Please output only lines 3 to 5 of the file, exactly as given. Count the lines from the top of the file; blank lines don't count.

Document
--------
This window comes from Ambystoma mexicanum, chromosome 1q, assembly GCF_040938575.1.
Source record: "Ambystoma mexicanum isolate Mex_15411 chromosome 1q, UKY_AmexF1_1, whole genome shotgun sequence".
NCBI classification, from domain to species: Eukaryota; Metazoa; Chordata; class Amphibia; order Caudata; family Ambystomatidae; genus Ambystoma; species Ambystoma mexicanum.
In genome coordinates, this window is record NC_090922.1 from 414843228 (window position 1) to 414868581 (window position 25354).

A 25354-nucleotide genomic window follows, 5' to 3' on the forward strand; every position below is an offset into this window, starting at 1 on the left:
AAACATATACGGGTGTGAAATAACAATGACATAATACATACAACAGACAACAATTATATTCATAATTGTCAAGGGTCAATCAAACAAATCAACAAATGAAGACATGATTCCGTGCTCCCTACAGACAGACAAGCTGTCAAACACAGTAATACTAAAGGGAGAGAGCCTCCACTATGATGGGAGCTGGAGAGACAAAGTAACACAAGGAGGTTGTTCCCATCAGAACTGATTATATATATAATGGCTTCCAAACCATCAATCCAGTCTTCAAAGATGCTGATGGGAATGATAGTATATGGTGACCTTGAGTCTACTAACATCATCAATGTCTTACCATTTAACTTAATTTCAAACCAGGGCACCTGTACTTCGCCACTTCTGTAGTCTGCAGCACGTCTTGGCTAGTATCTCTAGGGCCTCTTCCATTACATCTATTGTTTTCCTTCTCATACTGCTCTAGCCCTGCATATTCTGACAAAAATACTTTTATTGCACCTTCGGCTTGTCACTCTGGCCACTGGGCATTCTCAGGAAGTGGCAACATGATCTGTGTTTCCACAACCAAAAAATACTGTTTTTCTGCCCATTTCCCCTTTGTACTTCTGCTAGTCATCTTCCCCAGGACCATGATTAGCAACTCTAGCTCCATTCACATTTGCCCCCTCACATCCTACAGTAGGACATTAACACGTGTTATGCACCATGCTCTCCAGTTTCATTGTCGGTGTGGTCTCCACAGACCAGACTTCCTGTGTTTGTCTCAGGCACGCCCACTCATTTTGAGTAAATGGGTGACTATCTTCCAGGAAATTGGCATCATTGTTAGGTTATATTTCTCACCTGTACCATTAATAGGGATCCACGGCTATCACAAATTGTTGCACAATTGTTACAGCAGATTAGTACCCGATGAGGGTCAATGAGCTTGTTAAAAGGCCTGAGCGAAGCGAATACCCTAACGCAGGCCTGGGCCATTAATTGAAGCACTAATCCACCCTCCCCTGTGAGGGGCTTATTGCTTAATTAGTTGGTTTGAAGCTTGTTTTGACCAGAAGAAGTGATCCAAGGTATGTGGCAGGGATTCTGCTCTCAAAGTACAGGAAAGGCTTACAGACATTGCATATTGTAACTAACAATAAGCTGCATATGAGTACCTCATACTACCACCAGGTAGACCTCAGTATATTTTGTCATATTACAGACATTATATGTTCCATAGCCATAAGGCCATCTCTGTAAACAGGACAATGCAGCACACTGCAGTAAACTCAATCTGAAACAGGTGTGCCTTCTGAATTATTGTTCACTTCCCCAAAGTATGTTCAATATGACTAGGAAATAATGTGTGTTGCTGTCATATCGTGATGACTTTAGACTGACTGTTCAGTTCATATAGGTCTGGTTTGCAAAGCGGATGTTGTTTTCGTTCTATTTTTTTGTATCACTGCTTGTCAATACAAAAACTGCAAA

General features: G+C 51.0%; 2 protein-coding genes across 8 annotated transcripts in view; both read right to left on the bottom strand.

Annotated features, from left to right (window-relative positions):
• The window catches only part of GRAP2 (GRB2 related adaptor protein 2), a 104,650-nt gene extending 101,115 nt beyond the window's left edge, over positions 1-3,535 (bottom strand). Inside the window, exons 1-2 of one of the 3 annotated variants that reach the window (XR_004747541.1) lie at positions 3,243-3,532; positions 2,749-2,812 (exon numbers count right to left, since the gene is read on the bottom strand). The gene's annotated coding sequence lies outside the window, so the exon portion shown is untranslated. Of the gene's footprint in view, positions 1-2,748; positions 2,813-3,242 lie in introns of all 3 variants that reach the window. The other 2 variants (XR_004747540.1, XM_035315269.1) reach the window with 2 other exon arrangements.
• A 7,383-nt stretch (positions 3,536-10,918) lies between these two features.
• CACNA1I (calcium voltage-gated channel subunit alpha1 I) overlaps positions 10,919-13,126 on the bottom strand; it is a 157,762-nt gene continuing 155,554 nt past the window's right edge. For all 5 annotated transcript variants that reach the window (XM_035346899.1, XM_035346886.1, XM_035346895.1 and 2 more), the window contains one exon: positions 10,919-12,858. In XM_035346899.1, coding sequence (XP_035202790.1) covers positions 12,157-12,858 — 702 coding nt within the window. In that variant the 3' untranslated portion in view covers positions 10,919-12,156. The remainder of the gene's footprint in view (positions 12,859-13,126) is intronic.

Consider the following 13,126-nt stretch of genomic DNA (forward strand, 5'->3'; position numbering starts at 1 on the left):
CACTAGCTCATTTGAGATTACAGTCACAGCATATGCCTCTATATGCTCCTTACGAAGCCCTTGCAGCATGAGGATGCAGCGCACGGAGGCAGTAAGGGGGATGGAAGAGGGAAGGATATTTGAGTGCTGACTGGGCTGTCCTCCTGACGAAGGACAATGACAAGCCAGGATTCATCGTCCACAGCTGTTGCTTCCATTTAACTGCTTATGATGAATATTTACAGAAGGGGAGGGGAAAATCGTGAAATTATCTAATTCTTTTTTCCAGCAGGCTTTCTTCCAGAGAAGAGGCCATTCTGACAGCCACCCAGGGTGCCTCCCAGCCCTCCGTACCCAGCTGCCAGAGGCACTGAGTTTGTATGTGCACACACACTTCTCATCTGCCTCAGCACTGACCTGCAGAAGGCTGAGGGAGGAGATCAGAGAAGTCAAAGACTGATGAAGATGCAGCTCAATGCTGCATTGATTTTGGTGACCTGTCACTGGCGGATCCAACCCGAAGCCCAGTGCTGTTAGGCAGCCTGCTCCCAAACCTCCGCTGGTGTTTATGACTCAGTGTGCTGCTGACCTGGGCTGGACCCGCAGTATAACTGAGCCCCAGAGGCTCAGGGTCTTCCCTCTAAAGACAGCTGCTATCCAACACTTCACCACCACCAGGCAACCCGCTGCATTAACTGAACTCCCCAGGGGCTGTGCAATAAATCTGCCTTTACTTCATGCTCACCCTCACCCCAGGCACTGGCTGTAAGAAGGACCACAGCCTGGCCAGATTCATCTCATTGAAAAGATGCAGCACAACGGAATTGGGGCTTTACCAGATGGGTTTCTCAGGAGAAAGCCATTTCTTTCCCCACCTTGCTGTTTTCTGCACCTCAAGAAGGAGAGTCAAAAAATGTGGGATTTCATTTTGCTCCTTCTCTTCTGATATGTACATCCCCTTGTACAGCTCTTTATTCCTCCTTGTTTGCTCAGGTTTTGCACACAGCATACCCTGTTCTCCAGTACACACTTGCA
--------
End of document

NCBI classification, from domain to species: Eukaryota; Metazoa; Chordata; class Amphibia; order Caudata; family Ambystomatidae; genus Ambystoma; species Ambystoma mexicanum.
In genome coordinates, this window is record NC_090922.1 from 414843228 (window position 1) to 414868581 (window position 25354).

A 25354-nucleotide genomic window follows, 5' to 3' on the forward strand; every position below is an offset into this window, starting at 1 on the left: